When I mentioned to a friend (who had just returned from a trip to Mussoorie) that I was headed there the following weekend, she insisted on lending me a book she’d bought during her trip. This was Mussoorie & Landour: Days of Wine & Roses,…Read More
When I mentioned to a friend (who had just returned from a trip to Mussoorie) that I was headed there the following weekend, she insisted on lending me a book she’d bought during her trip. This was Mussoorie & Landour: Days of Wine & Roses, by Ruskin Bond and Ganesh Saili.
Ruskin Bond, arguably India’s best-loved writer in English, has been a resident of Landour (an adjacent town, higher than Mussoorie and contiguous with it) for many years. So has Ganesh Saili, who has been a friend of Bond’s for the past 30 years. They come together in this book to talk about Mussoorie and Landour.
Mussoorie & Landour: Days of Wine & Roses (published by Roli Books, 2010) consists of nine chapters. The first seven are by (one assumes) both Bond and Saili—though, since it isn’t mentioned who’s written what, it could well be that only Bond did the writing while Saili took the many, many photographs that embellish the book.
The chapters alternate between factual and anecdotal, beginning with ‘The Mussoorie I Know’, which is very obviously Ruskin Bond—his writing is distinctive here, as he talks about daily life in Landour, the people he knows, the natural beauty around, and his own interactions with both nature and people. It’s an enjoyable, informal little chapter about the town.
That informality and chattiness is repeated in other chapters, especially ‘Up At the Top’ and ‘Looking for John Lang’ (the latter about the Australian-born novelist and barrister John Lang, who lived the last years of his life in Mussoorie and is buried here). To an extent, the informal, somewhat gossipy feel also permeates two other chapters, ‘Tales the Tombstones Tell’ and ‘Tales of a Hill Station’—the latter includes this delicious quotation:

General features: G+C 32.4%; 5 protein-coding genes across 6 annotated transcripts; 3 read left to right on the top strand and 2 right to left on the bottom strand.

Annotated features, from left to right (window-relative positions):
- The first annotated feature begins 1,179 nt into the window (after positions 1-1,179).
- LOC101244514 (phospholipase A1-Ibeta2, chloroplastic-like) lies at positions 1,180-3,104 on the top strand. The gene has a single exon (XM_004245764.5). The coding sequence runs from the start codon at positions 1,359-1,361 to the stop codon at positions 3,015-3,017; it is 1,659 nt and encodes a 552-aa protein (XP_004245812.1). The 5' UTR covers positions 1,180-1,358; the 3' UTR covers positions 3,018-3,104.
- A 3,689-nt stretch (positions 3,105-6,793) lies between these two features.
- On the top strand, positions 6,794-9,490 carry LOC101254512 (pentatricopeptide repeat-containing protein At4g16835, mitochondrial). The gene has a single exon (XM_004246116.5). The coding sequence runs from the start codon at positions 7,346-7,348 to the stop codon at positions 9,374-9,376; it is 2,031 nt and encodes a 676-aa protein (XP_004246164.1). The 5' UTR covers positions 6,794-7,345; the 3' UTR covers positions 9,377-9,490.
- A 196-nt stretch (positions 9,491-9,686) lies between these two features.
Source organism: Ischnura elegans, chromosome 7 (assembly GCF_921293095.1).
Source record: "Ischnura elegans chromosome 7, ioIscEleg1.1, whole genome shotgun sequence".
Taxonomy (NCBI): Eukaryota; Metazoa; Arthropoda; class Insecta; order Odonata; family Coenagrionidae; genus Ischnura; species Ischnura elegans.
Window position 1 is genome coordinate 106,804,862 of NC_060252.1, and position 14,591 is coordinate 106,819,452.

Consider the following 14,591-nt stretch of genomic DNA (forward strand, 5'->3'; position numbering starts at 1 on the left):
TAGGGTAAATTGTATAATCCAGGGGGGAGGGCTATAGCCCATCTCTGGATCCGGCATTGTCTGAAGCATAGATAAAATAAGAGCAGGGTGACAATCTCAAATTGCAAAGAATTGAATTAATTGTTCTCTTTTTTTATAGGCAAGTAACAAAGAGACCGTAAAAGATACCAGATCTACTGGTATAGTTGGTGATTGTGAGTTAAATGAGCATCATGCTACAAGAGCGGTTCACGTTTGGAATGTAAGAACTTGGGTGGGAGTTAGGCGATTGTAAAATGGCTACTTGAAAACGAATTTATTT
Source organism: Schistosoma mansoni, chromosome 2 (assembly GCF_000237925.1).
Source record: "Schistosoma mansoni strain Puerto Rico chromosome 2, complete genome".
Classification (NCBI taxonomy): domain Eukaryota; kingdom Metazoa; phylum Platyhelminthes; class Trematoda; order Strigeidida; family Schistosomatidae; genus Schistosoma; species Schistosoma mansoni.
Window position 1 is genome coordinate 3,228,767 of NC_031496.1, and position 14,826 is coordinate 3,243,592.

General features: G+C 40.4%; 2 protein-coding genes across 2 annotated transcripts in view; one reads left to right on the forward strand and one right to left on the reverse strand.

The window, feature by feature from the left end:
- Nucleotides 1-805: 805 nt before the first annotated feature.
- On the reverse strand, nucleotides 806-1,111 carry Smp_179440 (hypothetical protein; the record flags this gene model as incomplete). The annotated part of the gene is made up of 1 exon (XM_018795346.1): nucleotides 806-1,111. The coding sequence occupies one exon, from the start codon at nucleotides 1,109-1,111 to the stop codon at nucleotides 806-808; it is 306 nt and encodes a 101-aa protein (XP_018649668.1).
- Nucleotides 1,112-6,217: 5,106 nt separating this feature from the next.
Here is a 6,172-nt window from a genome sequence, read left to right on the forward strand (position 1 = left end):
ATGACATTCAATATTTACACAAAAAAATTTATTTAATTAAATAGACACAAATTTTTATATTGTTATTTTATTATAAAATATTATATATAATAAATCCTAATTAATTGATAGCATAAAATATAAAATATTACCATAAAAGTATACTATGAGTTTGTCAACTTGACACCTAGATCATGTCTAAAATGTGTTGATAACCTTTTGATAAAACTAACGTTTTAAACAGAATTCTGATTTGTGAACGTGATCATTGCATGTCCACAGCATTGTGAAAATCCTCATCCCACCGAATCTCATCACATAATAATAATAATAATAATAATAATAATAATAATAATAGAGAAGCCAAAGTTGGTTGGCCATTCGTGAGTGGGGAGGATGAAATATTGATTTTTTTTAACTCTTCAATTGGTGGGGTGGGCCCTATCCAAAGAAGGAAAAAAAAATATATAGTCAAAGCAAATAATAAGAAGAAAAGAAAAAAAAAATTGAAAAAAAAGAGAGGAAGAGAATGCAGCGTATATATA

‘The famous traveller Lowell Thomas, visiting Mussoorie in 1926, wrote: "There is a hotel in Mussoorie (the Savoy) where they ring a bell just before dawn so that the pious may say their prayers and the impious, get back to their own beds"’.
The two remaining chapters by Bond (and/or Saili?) are the ones that describe the history of Mussoorie and Landour. Chapter 2, ‘Birth of a Hill Station’, is about how Mussoorie came into being (after the British defended it against invading Nepalese forces in the early 1800s—the first building here was a small hut erected in 1823). There’s more, about how Mussoorie grew, how its buildings and businesses arose (and fell!), and the people who made this town their home. Chapter 5, ‘The Schools Today’ is all about Mussoorie’s several old and very prestigious boarding schools: their histories and their current state.
Whereas the more informal chapters are fun to read, Chapter 2 and 5 are, in comparison, fairly dull—especially the one on schools, which would be interesting only if you wanted to know when each school was set up, under which head master/head mistress, with how many students, when it was expanded, when it shifted to a particular building, and so on: very boring.
Besides these seven chapters, there are two additional chapters, ‘The Himalayan Club’ and ‘A Mussoorie Miscellany’, which are neither by Bond nor Saili: they’re a reproduction of selected writings of John Lang (who was also Charles Dickens’s correspondent in this part of the world). Lang’s writings are full of deliciously juicy anecdotes, ranging from the crimes committed, the scandals, and the unfortunate accidents that occurred here back in the mid-1800s.
Mussoorie & Landour: Days of Wine & Roses isn’t the book if you want a guide to the sights to see around here, but it’s a great book to get a feel of why Mussoorie was once known as the ‘Queen of the Hills’. There’s loads of history here, both factual and anecdotal, personal and impersonal—and that, unfortunately, is where the book does stumble, a bit. The style of writing varies so much from the friendly and approachable to the boringly factual, that it almost feels, when you’re moving on from one chapter to the next, that you’ve switched books. That’s a feeling that’s accentuated by the facts that get repeated, sometimes with changes, in various parts of the book. How Mussoorie was established is repeated a couple of times; the story of Landour—how it began as a convalescence centre, then progressed to what it is today—is also repeated.